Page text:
New federal and state reports show that while salmon runs in Alaska in some cases have reached a crisis point that trawlers are catching and discarding more Chinook and chum salmon originating in the Yukon and Kuskokwim river systems than subsistence and direct fishers are allowed to harvest.
The issue of declining salmon stocks remains a complex, multi-faceted one, involving much discussion on topics ranging from trawl bycatch to climate change to the impact of juvenile hatchery fish produced in Alaska, Washington state, Japan, Russia and South Korea.
NOAA Fisheries’ genetic studies of trawl salmon bycatch in 2020 and 2021 released at the end of May determined that 52% of the Chinook bycatch from the Bering Sea and Aleutian Islands Pollock trawl fishery in 2020 included an estimated 16,796 fish originated in coastal Western Alaska, and that the BSAI Pollock trawl fleet caught 51,510 chum salmon originated in Western Alaska and the upper and middle Yukon River in 2021.
In 2020, the NOAA report said, the number of Chinook salmon caught from coastal western Alaska stocks was substantially higher than the 10-year average and represented the second highest catch in the last decade.
The Bering Sea/Aleutian Islands Pollock trawlers also caught 546,043 chum salmon as bycatch in 2020 alone, NOAA said.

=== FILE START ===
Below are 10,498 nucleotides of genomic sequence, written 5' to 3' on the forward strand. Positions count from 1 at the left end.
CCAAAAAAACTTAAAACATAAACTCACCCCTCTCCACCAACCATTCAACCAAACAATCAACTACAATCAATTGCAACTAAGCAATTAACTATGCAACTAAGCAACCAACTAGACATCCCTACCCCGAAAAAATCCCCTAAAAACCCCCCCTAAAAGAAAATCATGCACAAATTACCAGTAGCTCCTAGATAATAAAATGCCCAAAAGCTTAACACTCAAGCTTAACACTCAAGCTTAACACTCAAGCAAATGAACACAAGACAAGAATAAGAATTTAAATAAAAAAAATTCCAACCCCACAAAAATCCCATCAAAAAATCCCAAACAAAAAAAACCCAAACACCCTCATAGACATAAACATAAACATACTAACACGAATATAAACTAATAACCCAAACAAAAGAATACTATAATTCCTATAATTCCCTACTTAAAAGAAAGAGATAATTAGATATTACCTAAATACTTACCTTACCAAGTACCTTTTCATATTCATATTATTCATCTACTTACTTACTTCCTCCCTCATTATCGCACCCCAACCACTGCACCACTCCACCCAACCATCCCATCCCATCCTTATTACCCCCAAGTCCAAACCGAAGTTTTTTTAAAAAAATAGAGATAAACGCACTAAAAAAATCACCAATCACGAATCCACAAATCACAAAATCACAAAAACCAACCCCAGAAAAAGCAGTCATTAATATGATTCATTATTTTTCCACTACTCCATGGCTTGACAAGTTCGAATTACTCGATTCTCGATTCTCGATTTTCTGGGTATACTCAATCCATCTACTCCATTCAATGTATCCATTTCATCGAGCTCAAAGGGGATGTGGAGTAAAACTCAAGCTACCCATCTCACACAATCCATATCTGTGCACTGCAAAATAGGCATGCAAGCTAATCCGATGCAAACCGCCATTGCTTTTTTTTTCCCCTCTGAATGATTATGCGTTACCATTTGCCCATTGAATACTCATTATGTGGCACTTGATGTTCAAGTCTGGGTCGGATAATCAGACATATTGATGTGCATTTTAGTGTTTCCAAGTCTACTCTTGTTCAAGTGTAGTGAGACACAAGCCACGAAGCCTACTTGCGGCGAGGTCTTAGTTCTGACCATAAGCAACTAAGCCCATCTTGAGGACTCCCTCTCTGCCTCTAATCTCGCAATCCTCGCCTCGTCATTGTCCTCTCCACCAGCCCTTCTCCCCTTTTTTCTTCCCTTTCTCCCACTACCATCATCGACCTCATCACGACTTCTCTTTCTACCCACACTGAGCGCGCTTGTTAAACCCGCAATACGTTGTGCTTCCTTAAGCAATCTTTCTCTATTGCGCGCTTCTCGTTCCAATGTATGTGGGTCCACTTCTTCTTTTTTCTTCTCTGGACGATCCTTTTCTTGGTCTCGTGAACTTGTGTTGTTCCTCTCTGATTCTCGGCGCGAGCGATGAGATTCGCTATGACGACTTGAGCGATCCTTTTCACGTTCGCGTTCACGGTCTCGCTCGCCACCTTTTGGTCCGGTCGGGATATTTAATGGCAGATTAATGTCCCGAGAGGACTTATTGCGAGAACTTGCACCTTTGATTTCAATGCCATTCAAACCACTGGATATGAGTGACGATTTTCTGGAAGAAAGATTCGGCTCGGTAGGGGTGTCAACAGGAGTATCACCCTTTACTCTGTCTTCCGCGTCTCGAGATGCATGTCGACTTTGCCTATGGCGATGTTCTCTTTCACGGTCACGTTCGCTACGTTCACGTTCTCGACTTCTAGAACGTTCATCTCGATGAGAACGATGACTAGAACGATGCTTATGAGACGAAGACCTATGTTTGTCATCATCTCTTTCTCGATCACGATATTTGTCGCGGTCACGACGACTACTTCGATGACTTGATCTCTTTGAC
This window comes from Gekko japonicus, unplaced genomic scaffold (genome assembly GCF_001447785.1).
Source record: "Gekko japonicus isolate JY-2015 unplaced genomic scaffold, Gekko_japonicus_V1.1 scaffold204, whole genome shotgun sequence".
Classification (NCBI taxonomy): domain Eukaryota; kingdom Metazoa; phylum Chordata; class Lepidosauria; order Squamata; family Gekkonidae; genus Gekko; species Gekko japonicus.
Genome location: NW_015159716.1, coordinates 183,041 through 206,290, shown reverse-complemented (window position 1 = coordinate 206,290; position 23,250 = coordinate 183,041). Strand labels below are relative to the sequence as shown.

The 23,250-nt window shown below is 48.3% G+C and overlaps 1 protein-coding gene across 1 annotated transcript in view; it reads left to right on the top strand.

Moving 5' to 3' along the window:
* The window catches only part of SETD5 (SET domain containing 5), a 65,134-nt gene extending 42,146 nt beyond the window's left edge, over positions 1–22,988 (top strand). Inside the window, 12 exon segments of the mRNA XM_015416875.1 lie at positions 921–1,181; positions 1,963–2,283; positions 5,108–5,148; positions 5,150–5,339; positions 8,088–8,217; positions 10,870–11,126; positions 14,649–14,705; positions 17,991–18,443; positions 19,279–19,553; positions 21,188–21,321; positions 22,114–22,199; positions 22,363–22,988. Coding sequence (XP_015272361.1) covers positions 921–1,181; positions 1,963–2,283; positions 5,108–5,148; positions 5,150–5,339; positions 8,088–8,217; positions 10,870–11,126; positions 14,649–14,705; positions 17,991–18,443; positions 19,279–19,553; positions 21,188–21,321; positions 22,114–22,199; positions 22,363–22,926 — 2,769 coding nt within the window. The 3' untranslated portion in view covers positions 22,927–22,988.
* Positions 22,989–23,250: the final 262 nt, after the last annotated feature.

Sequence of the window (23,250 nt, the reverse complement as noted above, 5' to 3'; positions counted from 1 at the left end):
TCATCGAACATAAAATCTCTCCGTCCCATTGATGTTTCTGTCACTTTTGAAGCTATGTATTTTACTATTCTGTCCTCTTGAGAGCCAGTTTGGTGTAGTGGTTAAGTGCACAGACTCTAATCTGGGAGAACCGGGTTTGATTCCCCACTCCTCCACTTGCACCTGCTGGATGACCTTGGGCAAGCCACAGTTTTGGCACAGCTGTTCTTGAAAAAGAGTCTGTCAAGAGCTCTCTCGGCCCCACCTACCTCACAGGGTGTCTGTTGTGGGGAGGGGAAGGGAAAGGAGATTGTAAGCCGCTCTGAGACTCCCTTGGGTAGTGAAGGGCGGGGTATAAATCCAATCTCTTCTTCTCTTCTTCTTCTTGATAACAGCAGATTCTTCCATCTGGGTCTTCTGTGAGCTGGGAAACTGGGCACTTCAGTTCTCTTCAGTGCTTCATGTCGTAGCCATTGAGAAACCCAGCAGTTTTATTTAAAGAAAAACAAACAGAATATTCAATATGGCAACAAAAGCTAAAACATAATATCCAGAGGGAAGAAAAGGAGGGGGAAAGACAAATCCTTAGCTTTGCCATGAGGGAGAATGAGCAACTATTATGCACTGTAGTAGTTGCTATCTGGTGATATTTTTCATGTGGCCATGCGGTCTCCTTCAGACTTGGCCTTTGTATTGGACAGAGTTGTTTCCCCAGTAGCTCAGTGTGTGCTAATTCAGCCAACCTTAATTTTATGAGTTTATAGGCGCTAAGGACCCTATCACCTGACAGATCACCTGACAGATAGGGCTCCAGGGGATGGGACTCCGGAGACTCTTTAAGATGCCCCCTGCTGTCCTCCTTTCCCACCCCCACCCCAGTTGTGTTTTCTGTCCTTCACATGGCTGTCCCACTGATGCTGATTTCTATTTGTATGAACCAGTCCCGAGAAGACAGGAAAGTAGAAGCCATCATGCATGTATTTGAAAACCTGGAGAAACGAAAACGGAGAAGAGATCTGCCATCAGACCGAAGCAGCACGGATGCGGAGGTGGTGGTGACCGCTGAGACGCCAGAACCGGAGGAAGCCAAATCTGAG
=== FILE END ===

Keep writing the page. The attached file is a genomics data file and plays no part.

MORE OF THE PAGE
“The burden of conservation is falling on subsistence and commercial salmon fishermen, while factory trawlers are allowed to kill tens of thousands from these same (Yukon and Kuskokwim) river systems,” said Tim Bristol, executive director of fish protection group Salmon State.
Bristol said that NOAA Fisheries Administrator Janet Coit was headed to Sitka for this week’s meeting of the North Pacific Fishery Management Council, an entity Bristol said, “has been largely deaf to Alaskans’ repeated pleas for reductions in trawl bycatch.”
NOAA Fisheries meanwhile, has developed its first Equity and Environmental Justice Strategy and is taking comments through Aug. 19 online, at webinars, by phone and at in-person meetings.
“The federal and state management bodies are obligated to sustain the continued existence of salmon and our salmon fisheries, and we are begging then to act, said Salmon State campaign strategist Lindsey Bloom, who called the council’s inaction to date indefensible.
Fisheries industry veteran Jack Schultheis, general manager for Kwik’Pak Fisheries at Emmonek, said that hatchery fish are a larger issue than the bycatch.
When he came to western Alaska in the mid-1970s before the 200-mile limit was enacted, there were Japanese motherships fishing off the coast of Alaska. Bycatch has been going on since after World War Two, but there is less bycatch now than there ever was, he said.
The bigger issue is the millions of hatchery salmon being produced annually by Alaska, Washington state, Japan, Russia and South Korea, Schultheis said.
“Hatchery smolt are twice the size of native smolt when they are released,” Schultheis explained. “Even about 25 years ago there were five billion hatchery fish being dumped into the Bering Sea. All the fish are getting smaller because they can’t get the food they need. Wild fish are being displaced by hatchery fish. This has been an ongoing problem.”